a flexible elongated member with a proximal and distal end, wherein the elongated member comprises a generally straight, proximal portion and a precurved distal portion, the proximal portion and precurved distal portion formed to lie is a common plane, wherein the precurved distal portion comprises an arc or a combination of arcs and/or straight segments, the precurved distal portion defined by a chord of predetermined length and a predetermined height above the chord, the distal most section of the precurved distal portion being generally oriented in a direction parallel to the straight, proximal portion: wherein the chord of the precurved distal portion has a length measured on a perpendicular to a longitudinal axis of the proximal portion between the beginning of the precurved distal portion where it meets the longitudinal axis of the proximal portion and a longitudinal axis of the opposing end of the precurved distal portion drawn parallel to the longitudinal axis of the proximal portion, and
wherein the chord has the predetermined length of approximately 3.5 to 7 inches,
wherein the predetermined height above the chord is approximately 1.5 inches to 4.0 inches, and
wherein the precurved distal portion has a minimal length of approximately 7.2 inches such that the distal end of the elongate member readily accesses the coronary sinus ostium in the dilated cardiomyopathic heart.
78. The precurved coronary sinus guiding introducer of claim 77 where the distal most section of the precurved distal portion extends in a direction between 156° to 227° with respect to the proximal portion, where 180° is parallel to the proximal portion.
US10/139,551 2002-05-06 2002-05-06 Introducer for accessing the coronary sinus of a heart Active 2023-05-13 US7462184B2 (en)

Priority Applications (1)

Application Number Priority Date Filing Date Title
US10/139,551 US7462184B2 (en) 2002-05-06 2002-05-06 Introducer for accessing the coronary sinus of a heart

Applications Claiming Priority (4)

Application Number Priority Date Filing Date Title
US10/139,551 US7462184B2 (en) 2002-05-06 2002-05-06 Introducer for accessing the coronary sinus of a heart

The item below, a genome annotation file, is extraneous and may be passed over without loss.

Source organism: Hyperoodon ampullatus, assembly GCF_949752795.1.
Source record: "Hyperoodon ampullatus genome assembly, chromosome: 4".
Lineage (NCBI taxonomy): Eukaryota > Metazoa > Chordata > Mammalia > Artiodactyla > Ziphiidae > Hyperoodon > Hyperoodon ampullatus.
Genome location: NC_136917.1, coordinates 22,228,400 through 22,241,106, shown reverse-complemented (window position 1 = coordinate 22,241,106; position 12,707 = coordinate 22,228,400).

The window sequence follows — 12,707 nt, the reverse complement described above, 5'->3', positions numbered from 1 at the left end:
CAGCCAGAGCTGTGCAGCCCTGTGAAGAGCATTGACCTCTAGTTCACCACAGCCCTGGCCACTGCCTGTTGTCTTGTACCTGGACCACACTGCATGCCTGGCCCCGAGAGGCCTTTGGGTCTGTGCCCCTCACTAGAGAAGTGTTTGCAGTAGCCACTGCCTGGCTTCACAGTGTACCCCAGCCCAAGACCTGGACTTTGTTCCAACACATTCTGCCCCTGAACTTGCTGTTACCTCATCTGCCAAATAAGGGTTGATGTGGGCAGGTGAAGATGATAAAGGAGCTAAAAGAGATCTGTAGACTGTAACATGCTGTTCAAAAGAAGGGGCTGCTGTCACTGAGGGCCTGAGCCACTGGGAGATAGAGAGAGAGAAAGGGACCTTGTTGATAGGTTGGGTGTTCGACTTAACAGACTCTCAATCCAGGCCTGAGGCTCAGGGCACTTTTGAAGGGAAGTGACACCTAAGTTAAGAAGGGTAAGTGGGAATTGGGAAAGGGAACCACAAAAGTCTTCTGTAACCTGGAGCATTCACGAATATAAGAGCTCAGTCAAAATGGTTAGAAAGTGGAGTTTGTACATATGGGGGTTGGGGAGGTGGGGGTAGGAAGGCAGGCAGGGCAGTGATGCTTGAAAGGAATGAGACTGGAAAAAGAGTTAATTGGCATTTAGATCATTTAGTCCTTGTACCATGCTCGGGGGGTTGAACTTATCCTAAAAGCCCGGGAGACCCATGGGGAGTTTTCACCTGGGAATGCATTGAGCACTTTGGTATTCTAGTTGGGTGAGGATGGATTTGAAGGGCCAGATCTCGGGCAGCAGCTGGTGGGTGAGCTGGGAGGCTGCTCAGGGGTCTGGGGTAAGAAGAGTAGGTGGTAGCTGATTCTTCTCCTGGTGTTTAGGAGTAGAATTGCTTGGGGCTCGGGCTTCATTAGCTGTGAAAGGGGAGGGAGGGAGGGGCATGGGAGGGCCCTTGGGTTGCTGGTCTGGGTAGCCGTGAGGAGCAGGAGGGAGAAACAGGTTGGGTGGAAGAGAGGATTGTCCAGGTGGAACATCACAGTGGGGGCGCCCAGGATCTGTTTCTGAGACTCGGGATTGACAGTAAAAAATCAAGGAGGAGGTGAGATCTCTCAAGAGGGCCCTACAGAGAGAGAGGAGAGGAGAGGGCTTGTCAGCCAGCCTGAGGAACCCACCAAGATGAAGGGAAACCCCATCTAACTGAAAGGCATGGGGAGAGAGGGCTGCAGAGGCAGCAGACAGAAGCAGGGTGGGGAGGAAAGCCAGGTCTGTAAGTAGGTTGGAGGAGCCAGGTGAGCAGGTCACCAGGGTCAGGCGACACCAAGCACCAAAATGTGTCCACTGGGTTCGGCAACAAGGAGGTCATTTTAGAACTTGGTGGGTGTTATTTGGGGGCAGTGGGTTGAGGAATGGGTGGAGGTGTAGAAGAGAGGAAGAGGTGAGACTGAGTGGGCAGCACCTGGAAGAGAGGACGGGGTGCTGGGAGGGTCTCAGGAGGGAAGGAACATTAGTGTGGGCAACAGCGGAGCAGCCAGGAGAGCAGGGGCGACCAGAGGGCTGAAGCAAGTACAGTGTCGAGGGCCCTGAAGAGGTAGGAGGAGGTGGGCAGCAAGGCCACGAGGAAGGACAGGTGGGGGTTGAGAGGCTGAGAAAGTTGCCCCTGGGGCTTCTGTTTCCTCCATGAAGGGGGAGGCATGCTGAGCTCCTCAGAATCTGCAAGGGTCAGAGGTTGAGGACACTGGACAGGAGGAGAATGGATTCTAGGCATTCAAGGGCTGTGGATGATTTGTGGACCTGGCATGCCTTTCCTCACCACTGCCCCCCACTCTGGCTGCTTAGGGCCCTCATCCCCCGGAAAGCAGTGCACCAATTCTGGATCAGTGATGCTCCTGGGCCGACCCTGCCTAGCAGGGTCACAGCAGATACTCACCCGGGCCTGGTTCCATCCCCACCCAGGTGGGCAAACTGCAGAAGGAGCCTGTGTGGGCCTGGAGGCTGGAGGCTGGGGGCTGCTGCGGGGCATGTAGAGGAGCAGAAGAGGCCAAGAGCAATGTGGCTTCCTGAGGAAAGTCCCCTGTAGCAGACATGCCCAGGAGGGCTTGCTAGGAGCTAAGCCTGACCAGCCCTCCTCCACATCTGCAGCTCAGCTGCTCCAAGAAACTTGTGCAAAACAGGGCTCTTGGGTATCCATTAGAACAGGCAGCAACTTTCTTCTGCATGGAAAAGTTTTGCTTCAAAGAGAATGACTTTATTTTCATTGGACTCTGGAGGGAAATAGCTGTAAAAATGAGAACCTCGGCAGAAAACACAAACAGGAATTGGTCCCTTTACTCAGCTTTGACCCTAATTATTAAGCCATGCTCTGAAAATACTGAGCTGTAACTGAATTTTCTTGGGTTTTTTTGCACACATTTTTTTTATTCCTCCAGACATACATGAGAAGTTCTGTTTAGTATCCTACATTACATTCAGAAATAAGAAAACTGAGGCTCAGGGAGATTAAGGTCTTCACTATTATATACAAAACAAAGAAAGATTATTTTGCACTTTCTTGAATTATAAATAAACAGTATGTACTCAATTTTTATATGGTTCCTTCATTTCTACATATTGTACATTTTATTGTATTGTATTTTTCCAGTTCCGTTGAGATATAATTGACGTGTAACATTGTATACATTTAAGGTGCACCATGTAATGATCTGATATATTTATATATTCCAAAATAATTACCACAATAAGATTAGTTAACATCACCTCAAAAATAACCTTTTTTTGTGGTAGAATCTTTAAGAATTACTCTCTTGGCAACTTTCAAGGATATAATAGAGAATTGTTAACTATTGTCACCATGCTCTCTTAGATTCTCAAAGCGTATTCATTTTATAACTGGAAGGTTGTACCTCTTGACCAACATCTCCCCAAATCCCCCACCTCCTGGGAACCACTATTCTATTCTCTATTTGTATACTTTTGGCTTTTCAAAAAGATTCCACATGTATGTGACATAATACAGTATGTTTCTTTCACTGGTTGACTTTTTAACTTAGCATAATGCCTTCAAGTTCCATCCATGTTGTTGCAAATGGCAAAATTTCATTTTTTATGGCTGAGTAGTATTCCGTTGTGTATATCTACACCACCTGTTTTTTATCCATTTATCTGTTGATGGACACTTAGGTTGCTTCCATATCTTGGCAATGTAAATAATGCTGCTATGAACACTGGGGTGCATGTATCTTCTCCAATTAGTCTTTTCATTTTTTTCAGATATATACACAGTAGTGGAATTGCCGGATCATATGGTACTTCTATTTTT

EP03008584A EP1360972B8 (en) 2002-05-06 2003-04-14 An introducer for accessing the coronary sinus of a heart
AT03008584T AT442877T (en) 2002-05-06 2003-04-14 Introducer for access to the coronary sinus of the heart
DE60329254A DE60329254D1 (en) 2002-05-06 2003-04-14 Feed means for access to the coronary sinus of the heart

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US9795781B2 (en) 2014-04-29 2017-10-24 Cardiac Pacemakers, Inc. Leadless cardiac pacemaker with retrieval features
US10080887B2 (en) 2014-04-29 2018-09-25 Cardiac Pacemakers, Inc. Leadless cardiac pacing devices including tissue engagement verification
US10111768B1 (en) 2010-03-01 2018-10-30 Mwest, Llc System, method and apparatus for placing therapeutic devices in a heart
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US20130296881A1 (en) * 2004-08-11 2013-11-07 Cardiac Pacemakers, Inc. Coronary sinus lead delivery catheter
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US9216082B2 (en) 2005-12-22 2015-12-22 Symetis Sa Stent-valves for valve replacement and associated methods and systems for surgery
US10265167B2 (en) 2005-12-22 2019-04-23 Symetis Sa Stent-valves for valve replacement and associated methods and systems for surgery
US9839515B2 (en) 2005-12-22 2017-12-12 Symetis, SA Stent-valves for valve replacement and associated methods and systems for surgery
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US8894588B2 (en) * 2009-05-19 2014-11-25 Toray Industries, Inc. Guidewire and ablation catheter system with balloon
US20110015715A1 (en) * 2009-07-15 2011-01-20 Sorin Crm S.A.S Coronary Venous Pacing Lead And Anchoring Screw System
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US9033996B1 (en) 2010-03-01 2015-05-19 Michael B. West System, method and apparatus for placing therapeutic devices in a heart
US20150045776A1 (en) * 2013-08-08 2015-02-12 Cook Medical Technologies Llc Continuous compound curved tip for cannulation
US10265503B2 (en) 2013-08-16 2019-04-23 Cardiac Pacemakers, Inc. Delivery devices and methods for leadless cardiac devices
US9480850B2 (en) 2013-08-16 2016-11-01 Cardiac Pacemakers, Inc. Leadless cardiac pacemaker and retrieval device
US9492674B2 (en) 2013-08-16 2016-11-15 Cardiac Pacemakers, Inc. Leadless cardiac pacemaker with delivery and/or retrieval features
US9393427B2 (en) 2013-08-16 2016-07-19 Cardiac Pacemakers, Inc. Leadless cardiac pacemaker with delivery and/or retrieval features
US10179236B2 (en) 2013-08-16 2019-01-15 Cardiac Pacemakers, Inc. Leadless cardiac pacing devices
US9700732B2 (en) 2013-08-16 2017-07-11 Cardiac Pacemakers, Inc. Leadless cardiac pacemaker and retrieval device
US10286220B2 (en) 2013-08-16 2019-05-14 Cardiac Pacemakers, Inc. Leadless cardiac pacemaker with delivery and/or retrieval features
US9795781B2 (en) 2014-04-29 2017-10-24 Cardiac Pacemakers, Inc. Leadless cardiac pacemaker with retrieval features
US10080887B2 (en) 2014-04-29 2018-09-25 Cardiac Pacemakers, Inc. Leadless cardiac pacing devices including tissue engagement verification

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DE60329254D1 (en) 2009-10-29
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US20030208141A1 (en) 2003-11-06
EP1360972B8 (en) 2010-02-10
AT442877T (en) 2009-10-15